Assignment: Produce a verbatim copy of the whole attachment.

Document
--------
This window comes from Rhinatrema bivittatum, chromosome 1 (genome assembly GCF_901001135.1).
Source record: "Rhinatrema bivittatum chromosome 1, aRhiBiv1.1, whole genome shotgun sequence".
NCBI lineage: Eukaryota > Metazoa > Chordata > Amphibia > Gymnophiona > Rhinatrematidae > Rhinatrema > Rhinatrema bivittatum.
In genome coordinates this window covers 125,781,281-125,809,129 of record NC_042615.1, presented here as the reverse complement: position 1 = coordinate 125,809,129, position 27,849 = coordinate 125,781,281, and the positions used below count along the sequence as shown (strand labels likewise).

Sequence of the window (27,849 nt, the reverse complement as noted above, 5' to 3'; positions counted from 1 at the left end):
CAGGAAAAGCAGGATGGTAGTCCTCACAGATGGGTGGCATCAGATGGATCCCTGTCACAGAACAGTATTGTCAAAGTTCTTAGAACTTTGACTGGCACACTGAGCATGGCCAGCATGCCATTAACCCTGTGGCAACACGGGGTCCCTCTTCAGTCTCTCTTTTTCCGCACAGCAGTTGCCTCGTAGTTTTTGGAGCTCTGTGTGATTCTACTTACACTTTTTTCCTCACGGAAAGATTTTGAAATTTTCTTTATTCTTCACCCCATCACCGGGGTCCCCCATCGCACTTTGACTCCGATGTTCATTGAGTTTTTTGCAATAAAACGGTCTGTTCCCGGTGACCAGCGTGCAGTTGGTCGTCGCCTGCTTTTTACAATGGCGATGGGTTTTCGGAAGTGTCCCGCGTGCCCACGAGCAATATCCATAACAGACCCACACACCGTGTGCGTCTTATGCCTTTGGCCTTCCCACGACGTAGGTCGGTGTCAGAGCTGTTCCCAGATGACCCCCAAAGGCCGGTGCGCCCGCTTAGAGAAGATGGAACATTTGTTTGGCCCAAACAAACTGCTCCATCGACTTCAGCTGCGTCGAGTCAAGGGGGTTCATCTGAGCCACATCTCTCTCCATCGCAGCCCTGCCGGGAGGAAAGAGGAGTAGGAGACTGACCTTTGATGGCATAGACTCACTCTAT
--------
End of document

This window comes from Rhinatrema bivittatum, chromosome 1 (genome assembly GCF_901001135.1).
Source record: "Rhinatrema bivittatum chromosome 1, aRhiBiv1.1, whole genome shotgun sequence".
NCBI lineage: Eukaryota > Metazoa > Chordata > Amphibia > Gymnophiona > Rhinatrematidae > Rhinatrema > Rhinatrema bivittatum.
In genome coordinates this window covers 125,781,281-125,809,129 of record NC_042615.1, presented here as the reverse complement: position 1 = coordinate 125,809,129, position 27,849 = coordinate 125,781,281, and the positions used below count along the sequence as shown (strand labels likewise).

Sequence of the window (27,849 nt, the reverse complement as noted above, 5' to 3'; positions counted from 1 at the left end):
CAGGAAAAGCAGGATGGTAGTCCTCACAGATGGGTGGCATCAGATGGATCCCTGTCACAGAACAGTATTGTCAAAGTTCTTAGAACTTTGACTGGCACACTGAGCATGGCCAGCATGCCATTAACCCTGTGGCAACACGGGGTCCCTCTTCAGTCTCTCTTTTTCCGCACAGCAGTTGCCTCGTAGTTTTTGGAGCTCTGTGTGATTCTACTTACACTTTTTTCCTCACGGAAAGATTTTGAAATTTTCTTTATTCTTCACCCCATCACCGGGGTCCCCCATCGCACTTTGACTCCGATGTTCATTGAGTTTTTTGCAATAAAACGGTCTGTTCCCGGTGACCAGCGTGCAGTTGGTCGTCGCCTGCTTTTTACAATGGCGATGGGTTTTCGGAAGTGTCCCGCGTGCCCACGAGCAATATCCATAACAGACCCACACACCGTGTGCGTCTTATGCCTTTGGCCTTCCCACGACGTAGGTCGGTGTCAGAGCTGTTCCCAGATGACCCCCAAAGGCCGGTGCGCCCGCTTAGAGAAGATGGAACATTTGTTTGGCCCAAACAAACTGCTCCATCGACTTCAGCTGCGTCGAGTCAAGGGGGTTCATCTGAGCCACATCTCTCTCCATCGCAGCCCTGCCGGGAGGAAAGAGGAGTAGGAGACTGACCTTTGATGGCATAGACTCACTCTAT